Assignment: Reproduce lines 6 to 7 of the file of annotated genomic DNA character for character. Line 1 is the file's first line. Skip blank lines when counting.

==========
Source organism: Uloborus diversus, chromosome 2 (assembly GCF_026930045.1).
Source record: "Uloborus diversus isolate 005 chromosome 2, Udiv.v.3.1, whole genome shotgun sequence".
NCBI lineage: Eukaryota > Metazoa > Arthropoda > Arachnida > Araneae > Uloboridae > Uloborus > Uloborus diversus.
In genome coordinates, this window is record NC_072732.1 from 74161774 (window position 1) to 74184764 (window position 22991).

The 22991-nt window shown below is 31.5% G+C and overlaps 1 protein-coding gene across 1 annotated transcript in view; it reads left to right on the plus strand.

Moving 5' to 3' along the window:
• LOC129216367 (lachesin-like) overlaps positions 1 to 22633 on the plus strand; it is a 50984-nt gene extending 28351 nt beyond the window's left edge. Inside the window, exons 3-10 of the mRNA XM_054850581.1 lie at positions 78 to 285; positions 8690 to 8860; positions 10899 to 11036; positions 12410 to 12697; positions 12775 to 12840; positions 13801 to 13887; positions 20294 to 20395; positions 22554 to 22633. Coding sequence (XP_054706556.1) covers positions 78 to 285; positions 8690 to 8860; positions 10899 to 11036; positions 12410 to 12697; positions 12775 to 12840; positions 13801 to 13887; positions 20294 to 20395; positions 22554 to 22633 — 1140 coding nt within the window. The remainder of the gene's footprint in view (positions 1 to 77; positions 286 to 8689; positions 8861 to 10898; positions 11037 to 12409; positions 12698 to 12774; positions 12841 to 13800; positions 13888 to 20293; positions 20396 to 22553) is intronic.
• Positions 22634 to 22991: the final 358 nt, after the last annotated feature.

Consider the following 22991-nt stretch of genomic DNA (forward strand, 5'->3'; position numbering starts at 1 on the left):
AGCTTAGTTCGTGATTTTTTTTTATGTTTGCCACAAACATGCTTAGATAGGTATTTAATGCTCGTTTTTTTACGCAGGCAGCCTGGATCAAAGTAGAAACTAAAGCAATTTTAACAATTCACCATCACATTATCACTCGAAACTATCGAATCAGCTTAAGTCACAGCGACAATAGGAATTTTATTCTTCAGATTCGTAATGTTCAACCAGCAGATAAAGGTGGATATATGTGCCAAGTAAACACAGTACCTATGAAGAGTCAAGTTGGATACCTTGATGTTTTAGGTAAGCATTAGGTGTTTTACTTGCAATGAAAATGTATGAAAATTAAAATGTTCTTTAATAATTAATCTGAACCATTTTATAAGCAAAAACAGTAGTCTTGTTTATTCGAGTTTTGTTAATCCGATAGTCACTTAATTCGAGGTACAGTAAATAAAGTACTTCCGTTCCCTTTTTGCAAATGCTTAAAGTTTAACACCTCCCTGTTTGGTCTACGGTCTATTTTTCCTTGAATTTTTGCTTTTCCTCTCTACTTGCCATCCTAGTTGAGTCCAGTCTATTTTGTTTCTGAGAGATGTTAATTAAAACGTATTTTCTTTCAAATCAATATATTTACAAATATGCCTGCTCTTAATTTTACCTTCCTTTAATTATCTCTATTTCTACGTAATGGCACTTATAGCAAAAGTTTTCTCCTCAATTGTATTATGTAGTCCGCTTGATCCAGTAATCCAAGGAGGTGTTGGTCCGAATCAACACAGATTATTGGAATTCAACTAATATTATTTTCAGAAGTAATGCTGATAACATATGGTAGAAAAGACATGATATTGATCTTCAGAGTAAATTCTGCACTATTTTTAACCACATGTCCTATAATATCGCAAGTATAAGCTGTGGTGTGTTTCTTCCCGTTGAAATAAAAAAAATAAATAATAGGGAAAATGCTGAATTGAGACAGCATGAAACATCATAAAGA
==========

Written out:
Moving 5' to 3' along the window:
• LOC129216367 (lachesin-like) overlaps positions 1 to 22633 on the plus strand; it is a 50984-nt gene extending 28351 nt beyond the window's left edge. Inside the window, exons 3-10 of the mRNA XM_054850581.1 lie at positions 78 to 285; positions 8690 to 8860; positions 10899 to 11036; positions 12410 to 12697; positions 12775 to 12840; positions 13801 to 13887; positions 20294 to 20395; positions 22554 to 22633. Coding sequence (XP_054706556.1) covers positions 78 to 285; positions 8690 to 8860; positions 10899 to 11036; positions 12410 to 12697; positions 12775 to 12840; positions 13801 to 13887; positions 20294 to 20395; positions 22554 to 22633 — 1140 coding nt within the window. The remainder of the gene's footprint in view (positions 1 to 77; positions 286 to 8689; positions 8861 to 10898; positions 11037 to 12409; positions 12698 to 12774; positions 12841 to 13800; positions 13888 to 20293; positions 20396 to 22553) is intronic.